Released: 3 Nov 1998
For the first time in t he history of Air Force Reserve Command, four Block 30 F-16 Fighting Falcons flown by the 466th FS were configured with infrared laser-targeting pods.
The pods give squadron pilots the ability to release and self-aim laser-guided bombs from the cockpit. The laser is aligned with the F-16's fire-control computer, so the pilot uses his internal targeting system to aim at targets. After the pilot illuminates the target with the laser, he releases his guided munitions, which follow the laser beam to the target.
"The targeting pods are used to see the ground in day and night operations and have been routinely used since the early 1990s," said Maj. Michael Brill, a 466th FS pilot. Brill was the first Air Force pilot to attain first 3,000, then 4,000 hours in the F-16.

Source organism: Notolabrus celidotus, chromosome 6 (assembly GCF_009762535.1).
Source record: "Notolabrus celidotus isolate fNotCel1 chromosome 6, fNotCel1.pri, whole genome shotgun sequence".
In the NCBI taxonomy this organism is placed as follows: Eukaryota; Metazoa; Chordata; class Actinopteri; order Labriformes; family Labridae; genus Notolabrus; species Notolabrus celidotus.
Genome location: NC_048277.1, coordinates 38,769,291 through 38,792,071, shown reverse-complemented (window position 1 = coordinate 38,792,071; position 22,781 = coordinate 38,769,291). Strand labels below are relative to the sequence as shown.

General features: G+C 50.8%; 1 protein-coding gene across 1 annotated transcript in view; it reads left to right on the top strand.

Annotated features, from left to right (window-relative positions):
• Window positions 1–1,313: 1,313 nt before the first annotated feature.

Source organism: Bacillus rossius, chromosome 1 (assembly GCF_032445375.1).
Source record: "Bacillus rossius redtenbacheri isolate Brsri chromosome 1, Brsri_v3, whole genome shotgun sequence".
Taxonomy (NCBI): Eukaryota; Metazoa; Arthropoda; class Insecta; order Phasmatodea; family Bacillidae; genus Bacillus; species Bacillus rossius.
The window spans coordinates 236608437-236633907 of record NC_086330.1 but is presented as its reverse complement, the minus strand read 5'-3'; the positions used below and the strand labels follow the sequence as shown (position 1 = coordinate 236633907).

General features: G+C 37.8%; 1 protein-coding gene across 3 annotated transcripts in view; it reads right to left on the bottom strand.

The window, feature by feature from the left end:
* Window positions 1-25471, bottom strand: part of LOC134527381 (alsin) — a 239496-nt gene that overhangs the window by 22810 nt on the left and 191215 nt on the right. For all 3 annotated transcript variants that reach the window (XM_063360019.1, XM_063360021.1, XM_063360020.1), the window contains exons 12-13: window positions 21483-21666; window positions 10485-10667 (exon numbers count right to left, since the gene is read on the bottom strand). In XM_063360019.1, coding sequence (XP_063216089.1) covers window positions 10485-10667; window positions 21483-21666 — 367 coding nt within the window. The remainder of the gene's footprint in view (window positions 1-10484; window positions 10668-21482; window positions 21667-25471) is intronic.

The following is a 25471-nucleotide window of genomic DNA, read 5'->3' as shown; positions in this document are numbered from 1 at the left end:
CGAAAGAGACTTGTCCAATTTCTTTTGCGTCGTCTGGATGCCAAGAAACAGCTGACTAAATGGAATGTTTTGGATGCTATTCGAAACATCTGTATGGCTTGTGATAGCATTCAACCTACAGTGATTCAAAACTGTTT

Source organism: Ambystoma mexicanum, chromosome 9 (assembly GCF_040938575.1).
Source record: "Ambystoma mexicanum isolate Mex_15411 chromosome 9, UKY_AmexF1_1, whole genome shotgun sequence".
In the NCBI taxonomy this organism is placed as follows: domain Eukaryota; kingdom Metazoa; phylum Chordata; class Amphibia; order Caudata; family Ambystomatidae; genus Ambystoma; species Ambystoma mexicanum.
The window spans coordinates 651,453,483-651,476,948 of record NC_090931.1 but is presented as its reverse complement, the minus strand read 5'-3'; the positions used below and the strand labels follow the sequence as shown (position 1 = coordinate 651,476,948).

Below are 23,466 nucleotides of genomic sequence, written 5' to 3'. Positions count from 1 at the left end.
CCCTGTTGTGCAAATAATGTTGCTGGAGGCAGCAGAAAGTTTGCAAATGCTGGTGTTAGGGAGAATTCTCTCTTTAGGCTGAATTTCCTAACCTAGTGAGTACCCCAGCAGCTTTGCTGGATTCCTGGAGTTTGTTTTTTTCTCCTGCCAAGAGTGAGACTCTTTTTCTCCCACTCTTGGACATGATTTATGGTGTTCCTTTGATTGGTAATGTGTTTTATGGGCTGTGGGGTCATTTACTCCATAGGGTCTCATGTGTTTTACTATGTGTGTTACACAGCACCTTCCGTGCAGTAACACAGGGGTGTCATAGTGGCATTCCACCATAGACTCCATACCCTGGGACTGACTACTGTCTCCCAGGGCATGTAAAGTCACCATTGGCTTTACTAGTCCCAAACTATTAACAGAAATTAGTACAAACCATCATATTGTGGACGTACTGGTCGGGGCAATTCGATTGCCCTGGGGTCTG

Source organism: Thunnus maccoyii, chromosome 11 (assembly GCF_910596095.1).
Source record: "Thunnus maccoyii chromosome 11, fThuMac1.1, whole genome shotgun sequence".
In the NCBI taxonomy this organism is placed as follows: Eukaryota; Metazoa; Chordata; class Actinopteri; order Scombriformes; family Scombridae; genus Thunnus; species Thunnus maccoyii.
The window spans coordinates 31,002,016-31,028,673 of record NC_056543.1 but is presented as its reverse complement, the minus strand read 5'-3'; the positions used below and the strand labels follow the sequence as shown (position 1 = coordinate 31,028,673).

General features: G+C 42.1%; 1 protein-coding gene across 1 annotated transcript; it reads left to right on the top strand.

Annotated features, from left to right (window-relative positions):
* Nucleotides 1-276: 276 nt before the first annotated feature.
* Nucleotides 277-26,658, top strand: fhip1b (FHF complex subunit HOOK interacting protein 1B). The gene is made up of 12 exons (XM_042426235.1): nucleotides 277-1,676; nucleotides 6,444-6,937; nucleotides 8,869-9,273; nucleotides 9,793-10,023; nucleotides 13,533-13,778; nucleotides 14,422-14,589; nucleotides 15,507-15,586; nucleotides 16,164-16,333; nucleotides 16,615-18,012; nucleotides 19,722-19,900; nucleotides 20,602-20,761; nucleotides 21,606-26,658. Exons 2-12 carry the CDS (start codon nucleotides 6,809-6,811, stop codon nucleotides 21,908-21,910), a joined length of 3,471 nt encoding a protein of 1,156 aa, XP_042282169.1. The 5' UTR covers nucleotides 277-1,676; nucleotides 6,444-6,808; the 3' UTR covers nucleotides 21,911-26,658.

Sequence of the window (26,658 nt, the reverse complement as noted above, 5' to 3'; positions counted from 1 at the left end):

"Prior to this we had no capacity for hard-to-kill reinforced targets," said Brill. "The only laser-targeted weapon capacity we had was the Maverick missile, which has a small warhead. These pods give us the capability for precision strikes."
Until the pod installation on 466th aircraft, laser-guided bombs were only dropped from Block 40 and later versions of the F-16.
Wing people credit the active force's 388th FW at Hill for making the accomplishment possible. The 388th provided the 419th with the high-tech targeting pods needed to guide the bombs. An ongoing agreement with the 388th will keep the Reserve F-16s fitted with the pods until the 419th is able to obtain its own pods through other channels. (Courtesy of AFRC News Service)
* F-16 Fighting Falcon
* Air Force Reserve Command
* Hill Air Force Base, Utah